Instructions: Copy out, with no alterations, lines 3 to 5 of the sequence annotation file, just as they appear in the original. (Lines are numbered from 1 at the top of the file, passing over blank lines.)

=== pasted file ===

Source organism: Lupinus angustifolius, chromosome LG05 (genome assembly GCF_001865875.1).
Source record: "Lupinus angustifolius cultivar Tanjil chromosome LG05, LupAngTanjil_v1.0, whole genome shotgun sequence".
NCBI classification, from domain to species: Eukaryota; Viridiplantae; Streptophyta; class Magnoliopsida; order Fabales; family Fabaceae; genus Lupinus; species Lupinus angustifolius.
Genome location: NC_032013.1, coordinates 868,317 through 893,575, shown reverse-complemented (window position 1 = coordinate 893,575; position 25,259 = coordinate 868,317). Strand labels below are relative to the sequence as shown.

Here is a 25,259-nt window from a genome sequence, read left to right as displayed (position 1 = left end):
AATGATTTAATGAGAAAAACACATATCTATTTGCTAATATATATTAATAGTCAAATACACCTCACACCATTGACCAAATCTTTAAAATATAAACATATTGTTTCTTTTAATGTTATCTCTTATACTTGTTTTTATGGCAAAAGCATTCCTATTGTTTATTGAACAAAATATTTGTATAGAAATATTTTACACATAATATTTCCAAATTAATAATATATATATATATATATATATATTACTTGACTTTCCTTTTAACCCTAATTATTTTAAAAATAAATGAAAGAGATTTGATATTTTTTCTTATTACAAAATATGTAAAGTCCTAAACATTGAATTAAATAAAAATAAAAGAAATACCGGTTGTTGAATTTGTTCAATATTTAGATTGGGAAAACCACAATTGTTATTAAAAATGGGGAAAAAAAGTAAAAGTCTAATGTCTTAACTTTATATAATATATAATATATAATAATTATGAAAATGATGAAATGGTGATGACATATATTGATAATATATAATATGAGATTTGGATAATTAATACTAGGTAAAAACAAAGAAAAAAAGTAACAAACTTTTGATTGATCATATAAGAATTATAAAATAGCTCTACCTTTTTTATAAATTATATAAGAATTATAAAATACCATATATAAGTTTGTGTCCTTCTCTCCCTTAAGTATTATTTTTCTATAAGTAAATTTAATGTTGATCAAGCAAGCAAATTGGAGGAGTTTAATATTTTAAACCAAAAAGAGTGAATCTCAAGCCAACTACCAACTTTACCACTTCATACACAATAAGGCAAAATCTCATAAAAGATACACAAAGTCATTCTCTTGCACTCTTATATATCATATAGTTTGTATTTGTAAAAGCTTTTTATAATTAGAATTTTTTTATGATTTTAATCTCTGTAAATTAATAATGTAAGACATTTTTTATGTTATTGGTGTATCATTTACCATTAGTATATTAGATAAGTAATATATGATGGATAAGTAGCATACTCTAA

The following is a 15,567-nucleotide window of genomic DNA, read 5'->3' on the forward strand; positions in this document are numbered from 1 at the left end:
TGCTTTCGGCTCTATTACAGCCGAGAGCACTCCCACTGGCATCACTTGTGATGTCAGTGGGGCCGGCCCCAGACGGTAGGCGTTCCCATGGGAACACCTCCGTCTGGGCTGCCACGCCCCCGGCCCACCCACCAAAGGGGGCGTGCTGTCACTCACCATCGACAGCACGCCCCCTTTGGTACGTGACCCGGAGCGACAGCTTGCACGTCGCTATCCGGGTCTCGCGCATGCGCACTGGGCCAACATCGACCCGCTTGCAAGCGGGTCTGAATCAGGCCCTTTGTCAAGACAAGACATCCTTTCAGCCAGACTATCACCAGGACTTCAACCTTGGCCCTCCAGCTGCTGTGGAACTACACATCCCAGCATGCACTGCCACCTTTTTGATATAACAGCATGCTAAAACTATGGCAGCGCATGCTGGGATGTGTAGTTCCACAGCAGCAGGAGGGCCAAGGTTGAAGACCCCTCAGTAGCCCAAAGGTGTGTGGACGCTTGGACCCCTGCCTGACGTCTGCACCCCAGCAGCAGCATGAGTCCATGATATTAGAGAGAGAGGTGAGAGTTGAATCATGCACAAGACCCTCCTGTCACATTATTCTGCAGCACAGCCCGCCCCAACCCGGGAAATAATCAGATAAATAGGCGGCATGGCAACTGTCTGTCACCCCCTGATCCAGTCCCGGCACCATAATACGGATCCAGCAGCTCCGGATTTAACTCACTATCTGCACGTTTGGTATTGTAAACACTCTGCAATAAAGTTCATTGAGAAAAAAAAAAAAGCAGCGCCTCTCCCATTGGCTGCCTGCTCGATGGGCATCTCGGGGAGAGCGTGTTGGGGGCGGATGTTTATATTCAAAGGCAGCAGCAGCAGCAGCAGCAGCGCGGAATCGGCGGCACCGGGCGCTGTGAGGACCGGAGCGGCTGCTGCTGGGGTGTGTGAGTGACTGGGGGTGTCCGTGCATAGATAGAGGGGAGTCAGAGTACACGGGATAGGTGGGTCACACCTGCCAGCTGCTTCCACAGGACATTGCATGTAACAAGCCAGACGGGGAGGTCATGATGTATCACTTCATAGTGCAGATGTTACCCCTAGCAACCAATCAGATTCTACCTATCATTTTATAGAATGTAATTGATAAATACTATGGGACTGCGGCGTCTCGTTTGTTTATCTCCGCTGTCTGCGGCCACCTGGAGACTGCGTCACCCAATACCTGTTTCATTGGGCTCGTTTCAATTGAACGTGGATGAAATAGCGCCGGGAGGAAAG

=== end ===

NCBI classification, from domain to species: Eukaryota; Viridiplantae; Streptophyta; class Magnoliopsida; order Fabales; family Fabaceae; genus Lupinus; species Lupinus angustifolius.
Genome location: NC_032013.1, coordinates 868,317 through 893,575, shown reverse-complemented (window position 1 = coordinate 893,575; position 25,259 = coordinate 868,317). Strand labels below are relative to the sequence as shown.

Here is a 25,259-nt window from a genome sequence, read left to right as displayed (position 1 = left end):